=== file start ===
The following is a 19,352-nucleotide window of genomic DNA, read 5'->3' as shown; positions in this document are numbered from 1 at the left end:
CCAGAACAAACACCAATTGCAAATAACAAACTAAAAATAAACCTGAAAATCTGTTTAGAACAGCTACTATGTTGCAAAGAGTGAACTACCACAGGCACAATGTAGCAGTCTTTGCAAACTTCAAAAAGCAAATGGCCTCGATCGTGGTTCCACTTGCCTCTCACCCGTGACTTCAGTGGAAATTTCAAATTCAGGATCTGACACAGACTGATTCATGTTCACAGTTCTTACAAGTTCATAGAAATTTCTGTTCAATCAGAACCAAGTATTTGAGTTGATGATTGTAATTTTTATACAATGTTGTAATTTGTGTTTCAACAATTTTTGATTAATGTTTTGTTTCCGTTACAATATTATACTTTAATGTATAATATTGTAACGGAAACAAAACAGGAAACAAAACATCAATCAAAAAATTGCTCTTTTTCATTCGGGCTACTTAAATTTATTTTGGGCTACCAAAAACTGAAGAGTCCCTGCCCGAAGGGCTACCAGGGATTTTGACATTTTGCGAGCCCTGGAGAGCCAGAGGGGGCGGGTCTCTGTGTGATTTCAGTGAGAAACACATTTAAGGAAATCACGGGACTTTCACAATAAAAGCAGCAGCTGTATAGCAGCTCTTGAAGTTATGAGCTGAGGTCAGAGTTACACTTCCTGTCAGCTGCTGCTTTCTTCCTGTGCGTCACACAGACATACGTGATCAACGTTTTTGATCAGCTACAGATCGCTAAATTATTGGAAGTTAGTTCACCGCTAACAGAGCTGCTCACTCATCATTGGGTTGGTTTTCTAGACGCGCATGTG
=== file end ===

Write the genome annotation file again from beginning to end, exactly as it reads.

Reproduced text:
The following is a 19,352-nucleotide window of genomic DNA, read 5'->3' as shown; positions in this document are numbered from 1 at the left end:
CCAGAACAAACACCAATTGCAAATAACAAACTAAAAATAAACCTGAAAATCTGTTTAGAACAGCTACTATGTTGCAAAGAGTGAACTACCACAGGCACAATGTAGCAGTCTTTGCAAACTTCAAAAAGCAAATGGCCTCGATCGTGGTTCCACTTGCCTCTCACCCGTGACTTCAGTGGAAATTTCAAATTCAGGATCTGACACAGACTGATTCATGTTCACAGTTCTTACAAGTTCATAGAAATTTCTGTTCAATCAGAACCAAGTATTTGAGTTGATGATTGTAATTTTTATACAATGTTGTAATTTGTGTTTCAACAATTTTTGATTAATGTTTTGTTTCCGTTACAATATTATACTTTAATGTATAATATTGTAACGGAAACAAAACAGGAAACAAAACATCAATCAAAAAATTGCTCTTTTTCATTCGGGCTACTTAAATTTATTTTGGGCTACCAAAAACTGAAGAGTCCCTGCCCGAAGGGCTACCAGGGATTTTGACATTTTGCGAGCCCTGGAGAGCCAGAGGGGGCGGGTCTCTGTGTGATTTCAGTGAGAAACACATTTAAGGAAATCACGGGACTTTCACAATAAAAGCAGCAGCTGTATAGCAGCTCTTGAAGTTATGAGCTGAGGTCAGAGTTACACTTCCTGTCAGCTGCTGCTTTCTTCCTGTGCGTCACACAGACATACGTGATCAACGTTTTTGATCAGCTACAGATCGCTAAATTATTGGAAGTTAGTTCACCGCTAACAGAGCTGCTCACTCATCATTGGGTTGGTTTTCTAGACGCGCATGTG